The growing forest health crisis is forcing scientists, conservationists, and the public to answer some of conservation biology’s thorniest questions. Will we be able to use biotechnologies on the frontier of plant science to rescue imperiled species? Should we? And when so many species are at risk, does it make sense to go to extraordinary lengths to save a tree like the Florida torreya that has a tiny historical range and no commercial value?
Safeguarding the torreya has been staggeringly complex. Unlike most plants, the tree has so-called recalcitrant seeds, which cannot be preserved in conventional seed banks because they can’t survive drying.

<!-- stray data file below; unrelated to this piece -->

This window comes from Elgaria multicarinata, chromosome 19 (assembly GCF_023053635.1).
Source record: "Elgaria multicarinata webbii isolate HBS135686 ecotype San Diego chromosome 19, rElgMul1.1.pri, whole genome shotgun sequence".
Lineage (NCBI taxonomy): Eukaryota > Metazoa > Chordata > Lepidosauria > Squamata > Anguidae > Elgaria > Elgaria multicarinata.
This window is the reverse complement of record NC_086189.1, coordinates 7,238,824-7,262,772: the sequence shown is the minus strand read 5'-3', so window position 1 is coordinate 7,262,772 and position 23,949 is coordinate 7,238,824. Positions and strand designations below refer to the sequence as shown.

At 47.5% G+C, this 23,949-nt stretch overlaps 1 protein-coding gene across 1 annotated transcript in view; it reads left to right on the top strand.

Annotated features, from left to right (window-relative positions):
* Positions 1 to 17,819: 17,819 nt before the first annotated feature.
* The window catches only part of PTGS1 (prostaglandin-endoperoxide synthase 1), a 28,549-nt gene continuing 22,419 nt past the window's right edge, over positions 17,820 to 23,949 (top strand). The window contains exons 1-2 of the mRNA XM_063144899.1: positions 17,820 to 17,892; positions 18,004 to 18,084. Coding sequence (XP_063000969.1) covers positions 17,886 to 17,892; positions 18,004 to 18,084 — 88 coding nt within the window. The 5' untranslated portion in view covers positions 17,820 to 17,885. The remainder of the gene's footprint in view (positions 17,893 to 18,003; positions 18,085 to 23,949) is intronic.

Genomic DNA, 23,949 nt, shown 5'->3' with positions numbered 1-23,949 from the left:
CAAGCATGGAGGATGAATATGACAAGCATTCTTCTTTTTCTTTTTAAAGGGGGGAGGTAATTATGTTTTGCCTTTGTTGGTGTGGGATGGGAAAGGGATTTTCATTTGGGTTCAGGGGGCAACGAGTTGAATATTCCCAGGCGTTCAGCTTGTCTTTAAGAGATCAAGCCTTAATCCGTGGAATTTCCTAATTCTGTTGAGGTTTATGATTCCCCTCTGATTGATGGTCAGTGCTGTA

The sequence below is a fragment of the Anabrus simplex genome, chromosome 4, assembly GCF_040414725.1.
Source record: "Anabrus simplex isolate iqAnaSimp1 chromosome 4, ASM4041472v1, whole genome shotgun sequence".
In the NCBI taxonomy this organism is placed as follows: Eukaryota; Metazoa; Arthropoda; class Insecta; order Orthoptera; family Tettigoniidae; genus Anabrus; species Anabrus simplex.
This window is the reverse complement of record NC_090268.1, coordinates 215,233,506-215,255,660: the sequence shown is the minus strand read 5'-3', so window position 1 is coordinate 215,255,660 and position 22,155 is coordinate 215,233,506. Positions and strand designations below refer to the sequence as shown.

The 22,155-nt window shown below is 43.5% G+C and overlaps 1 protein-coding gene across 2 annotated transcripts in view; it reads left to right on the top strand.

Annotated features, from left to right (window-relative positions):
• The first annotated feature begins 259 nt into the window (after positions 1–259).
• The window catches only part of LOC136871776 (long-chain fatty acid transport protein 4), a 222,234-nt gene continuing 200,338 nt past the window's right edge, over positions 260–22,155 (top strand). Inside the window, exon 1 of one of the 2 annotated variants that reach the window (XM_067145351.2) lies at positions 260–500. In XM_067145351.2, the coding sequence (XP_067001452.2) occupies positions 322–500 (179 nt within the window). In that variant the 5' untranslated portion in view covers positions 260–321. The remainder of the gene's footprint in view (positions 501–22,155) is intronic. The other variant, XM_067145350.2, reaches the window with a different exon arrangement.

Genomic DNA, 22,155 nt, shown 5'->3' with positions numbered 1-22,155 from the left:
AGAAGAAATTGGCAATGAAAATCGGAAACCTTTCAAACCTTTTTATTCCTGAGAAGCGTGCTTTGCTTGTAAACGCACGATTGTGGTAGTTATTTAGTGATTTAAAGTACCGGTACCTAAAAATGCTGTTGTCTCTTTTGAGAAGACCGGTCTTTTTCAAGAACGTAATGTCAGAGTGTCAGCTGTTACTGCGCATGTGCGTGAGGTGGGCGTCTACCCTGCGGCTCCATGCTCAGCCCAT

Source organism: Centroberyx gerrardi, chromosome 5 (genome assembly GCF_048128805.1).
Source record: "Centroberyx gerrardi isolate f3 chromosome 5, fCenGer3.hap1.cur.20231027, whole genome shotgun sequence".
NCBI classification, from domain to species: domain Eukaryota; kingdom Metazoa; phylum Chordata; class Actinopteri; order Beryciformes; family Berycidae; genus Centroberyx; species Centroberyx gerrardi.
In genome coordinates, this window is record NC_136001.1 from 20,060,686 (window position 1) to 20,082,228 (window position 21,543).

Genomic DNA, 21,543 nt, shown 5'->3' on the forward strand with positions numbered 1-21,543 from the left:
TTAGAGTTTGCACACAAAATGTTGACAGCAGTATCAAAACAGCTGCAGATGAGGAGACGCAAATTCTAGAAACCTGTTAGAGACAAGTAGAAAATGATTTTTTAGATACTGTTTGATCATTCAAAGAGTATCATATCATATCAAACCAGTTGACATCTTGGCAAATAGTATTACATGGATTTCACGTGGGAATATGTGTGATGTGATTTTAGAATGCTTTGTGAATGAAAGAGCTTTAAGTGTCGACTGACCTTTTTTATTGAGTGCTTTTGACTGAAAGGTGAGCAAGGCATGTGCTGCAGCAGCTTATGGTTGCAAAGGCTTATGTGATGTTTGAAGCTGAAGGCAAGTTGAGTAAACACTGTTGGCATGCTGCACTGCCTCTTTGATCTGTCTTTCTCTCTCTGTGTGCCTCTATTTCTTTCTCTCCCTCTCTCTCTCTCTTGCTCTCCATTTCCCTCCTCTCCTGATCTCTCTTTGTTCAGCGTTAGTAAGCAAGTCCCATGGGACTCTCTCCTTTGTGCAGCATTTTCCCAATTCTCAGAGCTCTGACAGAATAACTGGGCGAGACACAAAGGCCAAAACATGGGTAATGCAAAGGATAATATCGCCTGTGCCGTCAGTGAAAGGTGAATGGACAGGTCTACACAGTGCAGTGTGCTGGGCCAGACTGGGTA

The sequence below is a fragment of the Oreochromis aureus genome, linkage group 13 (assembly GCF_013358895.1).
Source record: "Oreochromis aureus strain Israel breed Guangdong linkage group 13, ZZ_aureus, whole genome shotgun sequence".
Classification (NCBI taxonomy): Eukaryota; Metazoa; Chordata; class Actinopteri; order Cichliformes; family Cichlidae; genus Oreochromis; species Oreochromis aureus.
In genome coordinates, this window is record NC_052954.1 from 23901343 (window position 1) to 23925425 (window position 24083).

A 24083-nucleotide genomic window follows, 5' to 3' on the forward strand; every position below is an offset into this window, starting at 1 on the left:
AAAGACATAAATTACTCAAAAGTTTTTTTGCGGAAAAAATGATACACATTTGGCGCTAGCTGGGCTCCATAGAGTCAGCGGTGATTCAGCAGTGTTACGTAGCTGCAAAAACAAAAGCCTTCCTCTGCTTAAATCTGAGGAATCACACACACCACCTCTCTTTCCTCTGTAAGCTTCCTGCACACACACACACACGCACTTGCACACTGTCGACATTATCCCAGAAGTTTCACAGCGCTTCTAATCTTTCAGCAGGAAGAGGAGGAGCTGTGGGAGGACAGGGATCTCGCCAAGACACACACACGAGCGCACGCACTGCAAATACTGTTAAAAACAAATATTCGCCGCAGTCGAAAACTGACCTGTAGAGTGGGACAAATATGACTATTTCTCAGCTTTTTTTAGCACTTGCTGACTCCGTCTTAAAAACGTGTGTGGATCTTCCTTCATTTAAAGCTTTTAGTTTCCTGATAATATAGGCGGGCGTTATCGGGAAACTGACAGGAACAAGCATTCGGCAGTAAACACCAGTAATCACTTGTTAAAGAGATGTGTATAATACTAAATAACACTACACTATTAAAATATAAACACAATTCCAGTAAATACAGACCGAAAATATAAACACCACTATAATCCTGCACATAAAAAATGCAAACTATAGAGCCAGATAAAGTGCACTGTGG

…[T]he public is still jittery about genetic engineering. An impartial committee has been convened by the National Academy of Sciences to study “the potential of biotechnology to address forest health.” Its report is expected at the end of this year.
In part to sidestep the controversy, [researcher Jason] Smith is hoping to use CRISPR to, in his words, “toggle up” disease resistance in the Florida torreya’s own genes. Given the tree’s imminent extinction along the Apalachicola, he says, “regular breeding is too slow.”
…[A]n easy techno-fix for Florida torreya is unlikely anytime soon.
What’s more, CRISPR has never before been used to restore a tree species’ fitness for life in the forest. “This would require more research,” [John Davis] says.
Read full, original post: For Endangered Florida Tree, How Far to Go to Save a Species?